An Excess of Meaning: Conceptual Over-Interpretation in Confabulation and Schizophrenia

Topoi 39 (1):163-176 (2020)
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Abstract

I argue that ordinary confabulation is a side-effect of an interpretive faculty that makes sense of the world by rationalising our experience within the context of a personal and cultural narrative. However, I argue that a hyperactivity of the same process manifests as schizotypy—latent schizophrenic tendencies—that can lead to extreme dissociation of interpretation from experience. I first give a phenomenological account of the process of interpretation, arguing that it is enacted through the creation of conceptual cognitive content from an originary non-conceptual experience. I then ground this account in empirical evidence, showing how our direct perception is moulded and adapted as it is conceptualised to fit our individual and collective expectations. Finally, I argue that hyperactive over-interpretation results in schizotypic dissociation, thus suggesting that schizophrenia should be understood as a disorder of interpretation, the extreme end of a spectrum that includes ordinary confabulation.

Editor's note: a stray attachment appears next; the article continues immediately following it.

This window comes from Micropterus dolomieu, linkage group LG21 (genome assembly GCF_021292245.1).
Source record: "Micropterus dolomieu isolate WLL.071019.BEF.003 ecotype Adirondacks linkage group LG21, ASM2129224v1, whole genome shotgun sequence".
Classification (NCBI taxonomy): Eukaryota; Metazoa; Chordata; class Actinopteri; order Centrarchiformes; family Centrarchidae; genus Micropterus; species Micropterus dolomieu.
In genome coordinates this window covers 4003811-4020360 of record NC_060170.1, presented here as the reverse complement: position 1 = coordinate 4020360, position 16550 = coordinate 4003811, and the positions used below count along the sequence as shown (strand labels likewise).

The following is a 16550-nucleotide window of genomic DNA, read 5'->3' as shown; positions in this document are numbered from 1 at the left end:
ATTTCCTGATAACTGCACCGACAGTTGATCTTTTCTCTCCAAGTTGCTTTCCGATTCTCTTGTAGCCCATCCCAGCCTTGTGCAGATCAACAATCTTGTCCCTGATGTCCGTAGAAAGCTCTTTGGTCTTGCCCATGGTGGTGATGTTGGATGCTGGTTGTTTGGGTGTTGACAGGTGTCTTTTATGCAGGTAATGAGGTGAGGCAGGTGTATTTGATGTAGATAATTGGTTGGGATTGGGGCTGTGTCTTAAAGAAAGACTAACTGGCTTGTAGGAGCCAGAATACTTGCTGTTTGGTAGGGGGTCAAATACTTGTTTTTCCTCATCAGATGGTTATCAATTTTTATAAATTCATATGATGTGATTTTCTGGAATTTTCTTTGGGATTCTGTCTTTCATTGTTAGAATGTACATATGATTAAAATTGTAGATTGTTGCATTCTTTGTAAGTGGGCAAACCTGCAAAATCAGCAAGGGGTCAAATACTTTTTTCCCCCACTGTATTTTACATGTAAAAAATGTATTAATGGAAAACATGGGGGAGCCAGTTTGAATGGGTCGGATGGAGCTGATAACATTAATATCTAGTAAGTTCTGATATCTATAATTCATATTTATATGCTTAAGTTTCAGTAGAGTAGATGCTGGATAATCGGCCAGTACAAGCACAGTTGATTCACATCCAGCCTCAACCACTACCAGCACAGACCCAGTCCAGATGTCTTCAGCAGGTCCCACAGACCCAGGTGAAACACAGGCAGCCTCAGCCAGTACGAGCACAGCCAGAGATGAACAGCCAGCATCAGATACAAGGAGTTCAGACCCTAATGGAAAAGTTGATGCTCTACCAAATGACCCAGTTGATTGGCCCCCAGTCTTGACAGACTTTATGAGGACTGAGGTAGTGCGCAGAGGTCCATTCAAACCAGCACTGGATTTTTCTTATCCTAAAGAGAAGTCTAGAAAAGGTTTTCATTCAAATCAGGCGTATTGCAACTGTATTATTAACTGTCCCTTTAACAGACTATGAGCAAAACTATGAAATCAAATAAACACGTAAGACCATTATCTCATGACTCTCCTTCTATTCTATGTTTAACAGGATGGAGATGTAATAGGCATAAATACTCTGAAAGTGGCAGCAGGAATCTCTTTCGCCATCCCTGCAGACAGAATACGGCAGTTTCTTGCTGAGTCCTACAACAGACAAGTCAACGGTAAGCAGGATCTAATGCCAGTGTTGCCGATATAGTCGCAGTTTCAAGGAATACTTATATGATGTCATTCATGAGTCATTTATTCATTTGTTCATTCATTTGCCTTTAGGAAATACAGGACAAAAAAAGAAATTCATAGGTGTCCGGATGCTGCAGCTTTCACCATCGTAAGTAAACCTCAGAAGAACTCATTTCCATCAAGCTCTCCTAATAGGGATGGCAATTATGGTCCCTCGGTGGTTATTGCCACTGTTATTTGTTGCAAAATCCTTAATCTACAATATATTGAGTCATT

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Joshua Bergamin
University of Vienna

Citations of this work

Rationality in Mental Disorders: Too Little or Too Much?Valentina Cardella - 2020 - European Journal of Analytic Philosophy 16 (2):13-36.

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References found in this work

Thinking, Fast and Slow.Daniel Kahneman - 2011 - New York: New York: Farrar, Straus and Giroux.
Mind and World.John McDowell - 1994 - Cambridge: Harvard University Press.

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